Facts First-instance decision Appeal Comment

In an October 17 2016 judgment, the Madrid Court of Appeal recognised Modelo Continente Hipermercados SA's absolute right to use its registered CONTINENTE trademark after confirming the cancellation of CONTINENTE trademarks that had previously been registered by another company in the same sector.


In July 2008 Modelo, the applicant for Spanish mixed mark 2.831.997 (CONTINENTE), filed a claim against Sidamsa-Continente Hipermercados SA, Centros Comerciales Carrefour SA and Carrefour Société Anonyme requesting the cancellation of their various trademark registrations, trade names and signs, all of which bore the name Continente, on the basis of non-use.

In response to the claim, Carrefour admitted that it had stopped using its CONTINENTE sign in 2000. However, it attempted to undermine the invalidity of its registrations on the basis of an alleged beneficiary condition regarding the trademarks' reputation and consumers' association of the marks with Carrefour. Further, Carrefour brought counterclaims against Modelo for alleged infringement of its unused CONTINENTE trademarks and unfair competition. Subsequently, by way of a claim added to the proceedings, Carrefour also requested the nullity of Spanish mark 2.831.997.

First-instance decision

In a December 20 2012 judgment, the Madrid Commercial Court Number 2 cancelled the Carrefour registrations on the basis of non-use of the registrations. It also declared:

  • the validity of Modelo's mark; and
  • the lack of infringement of Carrefour's marks.

However, the court prohibited Modelo from using its CONTINENTE trademark in Spain, as it considered that this would constitute unfair competition.


Both parties appealed the decision. In an October 17 2016 judgment, the Madrid Court of Appeal dismissed Carrefour's appeal, but upheld Modelo's based on the following considerations.

Cancellation action for non-use With regard to Carrefour's CONTINENTE registrations, the court confirmed Modelo's legitimate interest in exercising the cancellation action and acknowledged that the sign had not been used since 2000, which was the basis for their cancellation. The court also noted that Carrefour's allegation that the recognition previously acquired by the CONTINENTE mark was linked to Carrefour was not a barrier to cancellation.

Infringement action The court confirmed its dismissal of the infringement action brought by Carrefour regarding its registered CONTINENTE trademarks and an alleged well-known unregistered mark of the same name, on the basis of:

  • the cancellation of the registrations on which the action was based; and
  • the lack of an existing unregistered well-known CONTINENTE trademark (due to lack of use).

In this respect, the court noted that neither the "remembered" trademark nor the well-known unused mark existed as a tertium genus (ie, a third possibility).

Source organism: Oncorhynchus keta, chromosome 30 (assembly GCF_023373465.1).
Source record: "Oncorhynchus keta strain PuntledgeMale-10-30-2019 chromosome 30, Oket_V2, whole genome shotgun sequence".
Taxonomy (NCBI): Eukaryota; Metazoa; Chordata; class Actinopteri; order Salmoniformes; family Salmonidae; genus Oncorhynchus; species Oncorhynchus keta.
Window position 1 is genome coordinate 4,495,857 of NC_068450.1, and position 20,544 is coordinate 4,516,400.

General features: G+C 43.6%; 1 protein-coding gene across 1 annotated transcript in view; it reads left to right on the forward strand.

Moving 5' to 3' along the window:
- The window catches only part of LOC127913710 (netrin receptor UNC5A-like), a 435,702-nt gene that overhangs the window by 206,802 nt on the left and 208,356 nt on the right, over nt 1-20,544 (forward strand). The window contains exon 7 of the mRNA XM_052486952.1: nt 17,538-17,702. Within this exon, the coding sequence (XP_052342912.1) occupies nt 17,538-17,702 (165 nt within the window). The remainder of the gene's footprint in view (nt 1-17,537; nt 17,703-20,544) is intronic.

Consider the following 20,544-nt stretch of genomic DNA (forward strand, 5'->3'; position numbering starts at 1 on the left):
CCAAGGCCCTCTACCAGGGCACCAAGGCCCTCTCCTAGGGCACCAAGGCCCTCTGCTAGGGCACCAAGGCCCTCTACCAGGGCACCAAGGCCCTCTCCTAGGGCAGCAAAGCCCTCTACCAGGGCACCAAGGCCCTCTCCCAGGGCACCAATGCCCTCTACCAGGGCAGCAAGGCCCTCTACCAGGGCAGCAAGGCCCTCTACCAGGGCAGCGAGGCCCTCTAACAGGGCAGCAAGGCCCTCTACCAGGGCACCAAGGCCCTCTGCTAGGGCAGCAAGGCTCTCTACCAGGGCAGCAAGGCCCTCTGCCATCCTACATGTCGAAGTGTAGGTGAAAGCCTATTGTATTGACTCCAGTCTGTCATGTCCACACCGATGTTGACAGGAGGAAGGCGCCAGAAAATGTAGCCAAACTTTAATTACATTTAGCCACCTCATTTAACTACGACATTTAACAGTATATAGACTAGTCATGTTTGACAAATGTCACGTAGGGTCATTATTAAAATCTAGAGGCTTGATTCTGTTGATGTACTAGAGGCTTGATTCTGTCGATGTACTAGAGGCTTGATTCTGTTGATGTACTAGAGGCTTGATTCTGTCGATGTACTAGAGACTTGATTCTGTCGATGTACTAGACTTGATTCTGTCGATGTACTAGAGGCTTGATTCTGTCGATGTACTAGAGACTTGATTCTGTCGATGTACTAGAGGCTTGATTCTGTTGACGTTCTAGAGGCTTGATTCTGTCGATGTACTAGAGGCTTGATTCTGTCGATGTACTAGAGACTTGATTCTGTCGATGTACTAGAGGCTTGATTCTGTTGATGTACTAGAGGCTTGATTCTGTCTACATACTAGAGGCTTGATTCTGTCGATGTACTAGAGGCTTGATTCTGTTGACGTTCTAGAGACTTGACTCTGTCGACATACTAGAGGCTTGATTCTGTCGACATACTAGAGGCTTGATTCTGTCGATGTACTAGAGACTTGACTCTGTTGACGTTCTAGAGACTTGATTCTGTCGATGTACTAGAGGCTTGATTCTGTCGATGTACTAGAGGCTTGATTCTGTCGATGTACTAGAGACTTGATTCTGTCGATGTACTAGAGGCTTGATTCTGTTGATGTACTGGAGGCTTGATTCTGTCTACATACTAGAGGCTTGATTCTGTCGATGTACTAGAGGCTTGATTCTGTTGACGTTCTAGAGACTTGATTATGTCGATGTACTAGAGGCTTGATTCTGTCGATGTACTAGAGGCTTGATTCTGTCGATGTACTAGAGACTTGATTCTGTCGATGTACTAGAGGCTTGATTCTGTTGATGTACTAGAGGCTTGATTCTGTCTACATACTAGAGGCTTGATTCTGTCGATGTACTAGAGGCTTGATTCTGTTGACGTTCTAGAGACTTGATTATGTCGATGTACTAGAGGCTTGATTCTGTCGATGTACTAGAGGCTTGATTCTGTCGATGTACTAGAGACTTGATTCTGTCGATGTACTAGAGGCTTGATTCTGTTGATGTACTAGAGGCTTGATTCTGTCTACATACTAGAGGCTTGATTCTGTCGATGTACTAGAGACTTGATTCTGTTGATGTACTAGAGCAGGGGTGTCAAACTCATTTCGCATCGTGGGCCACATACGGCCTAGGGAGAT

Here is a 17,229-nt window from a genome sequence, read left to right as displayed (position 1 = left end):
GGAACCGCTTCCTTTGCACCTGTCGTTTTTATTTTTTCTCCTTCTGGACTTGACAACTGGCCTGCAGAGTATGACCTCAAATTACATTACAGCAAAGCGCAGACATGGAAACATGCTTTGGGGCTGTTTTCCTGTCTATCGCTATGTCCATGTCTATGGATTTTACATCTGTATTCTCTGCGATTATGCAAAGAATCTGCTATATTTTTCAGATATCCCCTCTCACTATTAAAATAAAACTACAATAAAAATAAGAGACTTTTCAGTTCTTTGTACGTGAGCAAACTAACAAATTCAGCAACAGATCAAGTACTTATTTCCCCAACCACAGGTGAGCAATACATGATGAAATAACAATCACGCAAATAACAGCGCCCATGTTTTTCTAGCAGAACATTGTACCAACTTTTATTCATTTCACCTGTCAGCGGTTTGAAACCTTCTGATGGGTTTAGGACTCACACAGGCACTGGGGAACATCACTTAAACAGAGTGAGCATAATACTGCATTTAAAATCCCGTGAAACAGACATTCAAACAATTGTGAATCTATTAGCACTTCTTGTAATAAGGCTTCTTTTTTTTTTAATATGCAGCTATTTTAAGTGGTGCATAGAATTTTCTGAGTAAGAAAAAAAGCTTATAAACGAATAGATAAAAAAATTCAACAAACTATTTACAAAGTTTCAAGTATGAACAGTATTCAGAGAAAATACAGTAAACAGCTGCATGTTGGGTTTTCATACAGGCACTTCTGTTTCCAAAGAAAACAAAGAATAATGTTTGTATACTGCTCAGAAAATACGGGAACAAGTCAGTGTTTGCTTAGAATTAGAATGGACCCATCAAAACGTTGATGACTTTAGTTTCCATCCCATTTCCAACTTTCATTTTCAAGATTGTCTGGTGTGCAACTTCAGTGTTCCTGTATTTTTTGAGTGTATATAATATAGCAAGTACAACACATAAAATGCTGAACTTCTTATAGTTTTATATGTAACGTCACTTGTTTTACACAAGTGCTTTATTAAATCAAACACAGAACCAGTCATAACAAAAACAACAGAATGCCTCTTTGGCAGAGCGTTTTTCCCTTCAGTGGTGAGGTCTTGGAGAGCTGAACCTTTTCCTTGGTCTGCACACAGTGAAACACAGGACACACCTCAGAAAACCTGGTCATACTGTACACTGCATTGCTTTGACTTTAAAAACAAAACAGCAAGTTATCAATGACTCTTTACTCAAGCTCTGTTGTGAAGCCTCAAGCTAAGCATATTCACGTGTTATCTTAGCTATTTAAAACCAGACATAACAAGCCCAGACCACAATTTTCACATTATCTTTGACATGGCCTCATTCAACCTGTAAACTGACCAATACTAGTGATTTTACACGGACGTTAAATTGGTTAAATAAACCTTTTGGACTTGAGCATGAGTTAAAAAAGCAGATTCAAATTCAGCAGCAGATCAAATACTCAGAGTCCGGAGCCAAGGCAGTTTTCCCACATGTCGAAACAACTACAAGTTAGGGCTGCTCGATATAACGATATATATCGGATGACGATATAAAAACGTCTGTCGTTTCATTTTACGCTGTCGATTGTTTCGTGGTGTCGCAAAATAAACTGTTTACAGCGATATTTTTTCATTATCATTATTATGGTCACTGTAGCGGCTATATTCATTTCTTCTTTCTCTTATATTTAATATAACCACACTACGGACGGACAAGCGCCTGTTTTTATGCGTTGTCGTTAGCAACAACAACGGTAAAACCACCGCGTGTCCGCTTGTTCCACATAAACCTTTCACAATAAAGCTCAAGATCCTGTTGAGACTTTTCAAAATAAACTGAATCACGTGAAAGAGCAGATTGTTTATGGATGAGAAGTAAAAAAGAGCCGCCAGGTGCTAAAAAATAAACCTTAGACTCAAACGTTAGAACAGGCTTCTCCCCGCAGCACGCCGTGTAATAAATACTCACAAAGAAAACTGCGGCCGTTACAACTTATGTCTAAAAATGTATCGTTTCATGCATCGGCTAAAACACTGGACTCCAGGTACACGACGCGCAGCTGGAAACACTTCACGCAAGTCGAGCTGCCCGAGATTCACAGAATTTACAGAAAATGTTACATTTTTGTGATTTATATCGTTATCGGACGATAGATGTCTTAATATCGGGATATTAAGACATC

Absolute nullity action Carrefour's absolute nullity action regarding Spanish mixed mark 2.831.997 was based on the alleged existence of Modelo's bad faith when making its application. However, the court held that bad faith could not be assumed, as Carrefour had stopped using the CONTINENTE trademarks in 2000 and Modelo had made the application for its CONTINENTE mark in 2008. Further, the court considered that, as Modelo was using the CONTINENTE mark in Portugal, it was perfectly reasonable for it to attempt to expand into Spain with the same marks.

Relative nullity action On the matter of the relative nullity action regarding Spanish mixed mark 2.831.997, which was based on the previous CONTINENTE registrations of Carrefour, the court reiterated its considerations regarding the inefficacy of such registrations once their cancellation has been declared. It also denied the existence of the allegedly well-known CONTINENTE trademark and the Continente trading name, which was unregistered by Carrefour, as:

  • they were not being used; and
  • it was clear that the name Continente had not identified any party other than the applicant when Modelo had requested the trademark.

Unfair competition action With regard to Carrefour's unfair competition action, the court – by upholding Modelo's appeal – revoked the commercial court's ruling against Modelo that prohibited its use of the mark. The court pointed out that the unfair competition argument cannot be used by a party which has let its trademark be cancelled due to lack of use, as opposed to a party that legitimately registers and obtains a trademark precisely because of its non-use. It also noted that allowing this argument in cases such as the present one would restrict rights holders' legally recognised rights, thus changing the trademark system to generate a new ius prohibendi (ie, a right to prohibit others from using intellectual property) in favour of those that allow their trademarks to be cancelled, which is inadmissible.


Registered trademarks that are cancelled due to non-use in the market should not prevent rights holders of a subsequently registered mark from using it in the same market, as this is not considered to be an infringement of IP rights or an act of unfair competition.

Carrefour has appealed the judgment.

For further information on this topic please contact Antonia Torrente at Grau & Angulo by telephone (+34 93 202 34 56) or email (a.torrente@gba-ip.com). The Grau & Angulo website can be accessed at www.gba-ip.com.

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